Monday at William Osler. Flying Extravaganza on First Day of Flights for Both!!

June 14, 2016 - Etobicoke - William Osler

Tracy Simpson Reports:

I arrived at the William Osler nest site just after dawn and found that Ramses had already taken his first flight. He had landed smartly in the hydro tower but was in a precarious position as he was on a diagonal beam. Casper flew into the nest tray and woke Chessie up as the sun was beginning to rise. She immediately went on a hunt and came back with a fresh kill that she stashed on the north side. Moments after she returned Sahara wound up and took her first flight. She flew out and over the parking lot and tried to circle back to the nest ledge but the winds were not helping her this morning. She banked once again and turned towards the hydro tower, flew up and landed neatly in the tower not very far from where her brother sat. Neither chick was rewarded with food after their flights. Ramses was the first to fly next and made his way back towards the nest building. He headed straight towards the east side, banked around to the south and landed on the retaining wall of the roof without any problems. He jumped down onto the roof and that is where he spent the next few hours napping out of my sight.

The second flight for Sahara was a long one. She attempted to fly back to the nest building and was too low for the ledge. She circled south over the parking lot and headed back to try again. Still too low, she tried to circle out towards the north. That didn’t work out either. She finally flew back to the hydro tower where she landed on the lowest level. Ramses continue to nap on the nest building roof when Sahara took her third flight. This flight, again a long one, had her making several circles out over the parking lot and she finally ran out of steam. She headed towards the low Medical Centre roof where she landed safely and spent the rest of the morning roaming the rooftop. She wasn’t alone though as all of the resident robins and goldfinches came out to greet her as she sat preening on the edge of the roof.
One thing became very clear after this mornings round of activity and that was that Chessie was pretty much on her own. Even though Casper was around, he wasn’t involved in anything. Chessie was doing all of the hunting, escorting, defending and providing for the chicks. When Casper was on site, he spent almost all of his time in the nest tray sleeping or on the southern H sleeping. He was very inactive throughout the day and on two occasions disappeared for over an hour. Could this be due to his injury? It is unclear at this time. One thing is for sure though, he is not participating and appears to not be invested in these young birds success at this time. Whether he is still in recovery from his fight I can’t say but he is flying very well.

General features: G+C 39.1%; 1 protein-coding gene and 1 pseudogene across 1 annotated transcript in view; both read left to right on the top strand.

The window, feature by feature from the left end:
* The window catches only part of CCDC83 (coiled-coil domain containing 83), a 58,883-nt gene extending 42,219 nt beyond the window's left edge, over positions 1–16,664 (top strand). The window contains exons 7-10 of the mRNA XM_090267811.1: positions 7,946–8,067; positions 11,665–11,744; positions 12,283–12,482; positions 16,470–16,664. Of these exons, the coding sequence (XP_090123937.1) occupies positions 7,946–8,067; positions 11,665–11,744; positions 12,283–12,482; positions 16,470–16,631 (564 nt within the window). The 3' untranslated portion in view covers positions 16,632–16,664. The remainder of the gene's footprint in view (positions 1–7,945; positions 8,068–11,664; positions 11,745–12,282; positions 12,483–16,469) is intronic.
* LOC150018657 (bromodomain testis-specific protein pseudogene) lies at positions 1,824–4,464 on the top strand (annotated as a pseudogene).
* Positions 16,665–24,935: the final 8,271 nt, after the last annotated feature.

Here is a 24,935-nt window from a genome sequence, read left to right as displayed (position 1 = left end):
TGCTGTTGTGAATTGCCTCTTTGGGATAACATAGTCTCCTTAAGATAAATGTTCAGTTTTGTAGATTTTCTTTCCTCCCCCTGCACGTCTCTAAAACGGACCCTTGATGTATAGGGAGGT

By 11 o’clock Ramses received  a feeding on the nest building roof and that sparked a new round of activity. He took a flight out over the parking lot and circled back to the hydro tower where he landed and stayed, albeit briefly.  He quickly flew back-and-forth between the nest building and the tower which garnered him yet another food reward. Up to this point, Sahara had yet to receive her first taste of anything. Sahara finally tired of the low Medical Centre roof and made a huge flight out over all three parking lots that ended up with her landing in the tower. This was a fantastic flight with an excellent landing. Even so, this wasn’t the best place for a nap. She made her sixth flight over towards the nest building and with a little help from Chessie  she nudged her way in to the nest ledge. She was home. This sparked a nap time that lasted for both fledglings until around 5 PM when things got really crazy. Ramses started making flights everywhere. He was driving me crazy because he kept landing on the edge of the chimney right at the top. While the chimney is not active, there still is a danger present for landing on that open topped chimney. Thankfully Sahara began to fly as well to the tower and back and that took Ramses’s attention away from the chimney. Both fledglings eventually ended up on the roof of the nest building and had a great reunion.  The flights by both of the fledglings continued throughout the evening hours and it was seeming to go on nonstop. By 8:30 PM both of the fledglings had made it back to the nest ledge and had each chosen a pillar to flop down against. By 8:45 both of the fledgelings were out cold having spent all of their energy in the last hour of the day flying back-and-forth from the tower to the roof and back to the nest ledge. Chessie did not provide a bedtime feeding for these two so I expect that there will be a big breakfast arriving first thing in the morning. I will be back early to check in on their progress and continue the watch for this family. A few photos from the day will be posted later.